What makes Bruce Willis cry? Seeing his daughter, Rumer Willis, thrive on Dancing With The Stars!
According to Mail Online, the Die Hard actor admitted that he gets really emotional while watching Rumer dance each week. There is something so moving about Rumer’s journey on the show, and it is special for both of her parents (mom is actress Demi Moore), and they are so proud of her. They have been so supportive through the process, and have spent tons of time in the ballroom watching Rumer advance week after week.
“I’m very proud of her. The most exciting thing for me was how she looked when she got done dancing and stepped off stage. I love seeing her happy like that. She makes me cry,” Bruce said during his DWTS interview that aired in Rumer’s pre-dance package on Monday night. He dropped in at rehearsals since Rumer and Val were in New York, and he spent some time chatting with his daughter and her dance pro partner, Val Chmerkovskiy.
“Val and I were in New York this week and I don’t get to see my dad that much so while I was there he decided to come into our rehearsal,” explained Rumer.
Bruce Willis probably doesn’t cry too often, but his tough exterior is clearly softened by the love that he has for his children.
According to She Knows, Bruce is totally cool with being known as Rumer Willis’ dad nowadays. To have the spotlight off of him for a while isn’t something he’s too worried about.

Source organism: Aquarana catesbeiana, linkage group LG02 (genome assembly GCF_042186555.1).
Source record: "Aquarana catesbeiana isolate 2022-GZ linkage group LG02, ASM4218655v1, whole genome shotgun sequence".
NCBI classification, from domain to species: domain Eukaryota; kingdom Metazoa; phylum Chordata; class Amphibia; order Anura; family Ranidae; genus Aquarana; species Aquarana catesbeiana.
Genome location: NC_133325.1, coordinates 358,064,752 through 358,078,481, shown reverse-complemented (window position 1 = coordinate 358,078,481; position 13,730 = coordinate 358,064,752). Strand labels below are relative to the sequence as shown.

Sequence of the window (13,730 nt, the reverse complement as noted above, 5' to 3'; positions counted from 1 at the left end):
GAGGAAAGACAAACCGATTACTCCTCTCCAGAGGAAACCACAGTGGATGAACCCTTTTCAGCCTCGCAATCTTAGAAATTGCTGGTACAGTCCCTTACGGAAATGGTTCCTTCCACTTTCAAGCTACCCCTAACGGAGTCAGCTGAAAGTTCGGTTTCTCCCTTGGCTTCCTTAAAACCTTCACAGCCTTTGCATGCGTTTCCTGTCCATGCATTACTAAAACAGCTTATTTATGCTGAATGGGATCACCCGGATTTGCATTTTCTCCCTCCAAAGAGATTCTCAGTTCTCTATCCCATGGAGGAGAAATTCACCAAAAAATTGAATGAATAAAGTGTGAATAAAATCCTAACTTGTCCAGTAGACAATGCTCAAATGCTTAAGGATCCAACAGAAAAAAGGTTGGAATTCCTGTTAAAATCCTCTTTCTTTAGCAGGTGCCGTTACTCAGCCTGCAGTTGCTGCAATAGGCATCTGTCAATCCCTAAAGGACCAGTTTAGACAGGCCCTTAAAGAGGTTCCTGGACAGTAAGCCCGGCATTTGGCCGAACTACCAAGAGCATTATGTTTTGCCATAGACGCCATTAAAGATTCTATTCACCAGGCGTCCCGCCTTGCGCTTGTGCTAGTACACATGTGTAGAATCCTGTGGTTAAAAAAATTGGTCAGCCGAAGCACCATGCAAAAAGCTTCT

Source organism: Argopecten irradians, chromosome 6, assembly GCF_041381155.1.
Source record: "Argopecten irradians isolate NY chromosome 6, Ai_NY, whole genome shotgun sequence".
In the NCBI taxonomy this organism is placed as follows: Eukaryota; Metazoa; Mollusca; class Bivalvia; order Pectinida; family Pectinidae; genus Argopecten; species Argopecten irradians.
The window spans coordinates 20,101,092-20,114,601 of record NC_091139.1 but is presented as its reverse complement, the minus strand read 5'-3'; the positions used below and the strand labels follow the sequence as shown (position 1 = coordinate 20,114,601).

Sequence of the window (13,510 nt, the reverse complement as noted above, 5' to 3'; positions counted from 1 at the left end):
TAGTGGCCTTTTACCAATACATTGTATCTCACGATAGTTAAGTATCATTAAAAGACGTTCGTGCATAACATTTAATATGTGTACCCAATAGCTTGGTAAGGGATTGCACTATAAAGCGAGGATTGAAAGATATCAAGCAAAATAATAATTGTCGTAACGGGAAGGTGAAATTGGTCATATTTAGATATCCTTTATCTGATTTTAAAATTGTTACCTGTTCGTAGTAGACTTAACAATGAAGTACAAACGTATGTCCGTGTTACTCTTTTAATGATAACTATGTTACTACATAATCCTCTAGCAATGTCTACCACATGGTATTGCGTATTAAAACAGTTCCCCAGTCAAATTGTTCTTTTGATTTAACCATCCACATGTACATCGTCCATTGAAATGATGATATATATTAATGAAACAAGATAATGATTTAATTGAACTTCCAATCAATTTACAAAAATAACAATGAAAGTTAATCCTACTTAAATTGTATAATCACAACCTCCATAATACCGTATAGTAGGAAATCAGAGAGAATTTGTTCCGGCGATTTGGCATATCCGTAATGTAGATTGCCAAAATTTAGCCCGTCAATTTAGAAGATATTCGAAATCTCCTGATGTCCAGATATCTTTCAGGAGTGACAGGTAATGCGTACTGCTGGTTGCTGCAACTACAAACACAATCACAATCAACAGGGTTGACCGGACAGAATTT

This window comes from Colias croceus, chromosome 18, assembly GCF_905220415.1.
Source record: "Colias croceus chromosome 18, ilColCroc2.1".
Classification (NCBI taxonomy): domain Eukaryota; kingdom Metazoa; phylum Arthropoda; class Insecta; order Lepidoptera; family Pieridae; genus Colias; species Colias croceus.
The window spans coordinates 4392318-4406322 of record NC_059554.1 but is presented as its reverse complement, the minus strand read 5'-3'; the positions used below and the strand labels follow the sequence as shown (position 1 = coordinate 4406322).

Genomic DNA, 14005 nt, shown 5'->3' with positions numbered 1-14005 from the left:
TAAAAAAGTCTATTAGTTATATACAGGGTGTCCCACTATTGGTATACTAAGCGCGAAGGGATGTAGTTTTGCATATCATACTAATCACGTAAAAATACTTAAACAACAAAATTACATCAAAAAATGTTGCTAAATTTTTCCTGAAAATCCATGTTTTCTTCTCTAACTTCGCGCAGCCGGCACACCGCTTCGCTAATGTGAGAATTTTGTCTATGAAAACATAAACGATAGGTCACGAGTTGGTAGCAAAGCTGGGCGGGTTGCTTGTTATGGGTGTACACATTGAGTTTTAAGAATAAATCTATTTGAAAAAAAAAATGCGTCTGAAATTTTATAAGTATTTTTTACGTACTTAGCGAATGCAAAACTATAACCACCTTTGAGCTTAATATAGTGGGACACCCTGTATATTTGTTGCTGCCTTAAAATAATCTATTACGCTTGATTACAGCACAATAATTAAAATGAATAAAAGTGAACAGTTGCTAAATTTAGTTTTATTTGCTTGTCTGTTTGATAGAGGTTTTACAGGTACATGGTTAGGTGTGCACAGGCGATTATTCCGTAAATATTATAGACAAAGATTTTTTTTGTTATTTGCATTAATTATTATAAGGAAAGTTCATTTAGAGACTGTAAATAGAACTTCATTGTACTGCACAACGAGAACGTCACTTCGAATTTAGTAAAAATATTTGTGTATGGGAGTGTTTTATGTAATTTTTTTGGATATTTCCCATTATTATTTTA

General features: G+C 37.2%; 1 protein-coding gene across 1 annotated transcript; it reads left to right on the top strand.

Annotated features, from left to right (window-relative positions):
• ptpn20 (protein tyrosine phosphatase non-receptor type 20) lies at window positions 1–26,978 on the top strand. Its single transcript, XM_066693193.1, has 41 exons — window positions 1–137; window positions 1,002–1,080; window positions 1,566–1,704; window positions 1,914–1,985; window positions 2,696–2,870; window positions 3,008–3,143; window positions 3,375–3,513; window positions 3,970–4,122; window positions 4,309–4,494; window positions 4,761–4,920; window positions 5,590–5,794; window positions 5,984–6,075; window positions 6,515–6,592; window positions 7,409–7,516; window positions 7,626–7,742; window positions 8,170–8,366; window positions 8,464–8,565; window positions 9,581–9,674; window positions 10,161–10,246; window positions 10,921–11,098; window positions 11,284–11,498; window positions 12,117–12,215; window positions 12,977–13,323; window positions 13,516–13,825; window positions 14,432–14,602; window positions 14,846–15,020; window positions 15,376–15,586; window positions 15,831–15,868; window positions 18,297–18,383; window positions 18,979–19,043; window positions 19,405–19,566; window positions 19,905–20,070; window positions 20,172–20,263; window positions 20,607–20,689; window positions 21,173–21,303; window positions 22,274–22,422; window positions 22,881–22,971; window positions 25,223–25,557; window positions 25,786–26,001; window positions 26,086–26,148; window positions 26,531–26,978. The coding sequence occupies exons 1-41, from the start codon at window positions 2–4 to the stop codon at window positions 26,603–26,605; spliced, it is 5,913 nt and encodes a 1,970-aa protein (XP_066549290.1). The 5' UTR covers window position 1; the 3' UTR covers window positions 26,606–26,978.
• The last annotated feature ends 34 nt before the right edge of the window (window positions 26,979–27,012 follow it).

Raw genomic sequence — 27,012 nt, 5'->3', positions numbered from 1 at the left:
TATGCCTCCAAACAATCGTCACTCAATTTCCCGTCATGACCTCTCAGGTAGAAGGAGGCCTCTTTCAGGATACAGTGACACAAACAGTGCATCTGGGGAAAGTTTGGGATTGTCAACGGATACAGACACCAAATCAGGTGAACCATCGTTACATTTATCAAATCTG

“Keep doing what you’re doing. You’re doing great. You guys are doing great,” he said, encouraging Val and Rumer. And Bruce is right. Rumer has been a frontrunner from week one, and many believe that she will make it to the Season 20 finals.
As previously reported by the Inquisitr, Rumer loves having her dad around, and she is really happy that he’s getting to experience this with her.
“It was really fun, honestly! He’s such a silly guy and to be able to have him come in when I don’t get to see him that often, come in and see what we do and see the whole process of how it all comes together and see how hard I work and what we do every week is very cool. Most people, you know, only get to see a minute and thirty seconds of an entire week of five or six hour-a-day of rehearsal and we work really hard. To have him look at me and say, ‘Wow, I am so impressed by the amount of work that you are putting in,’ is very validating.”
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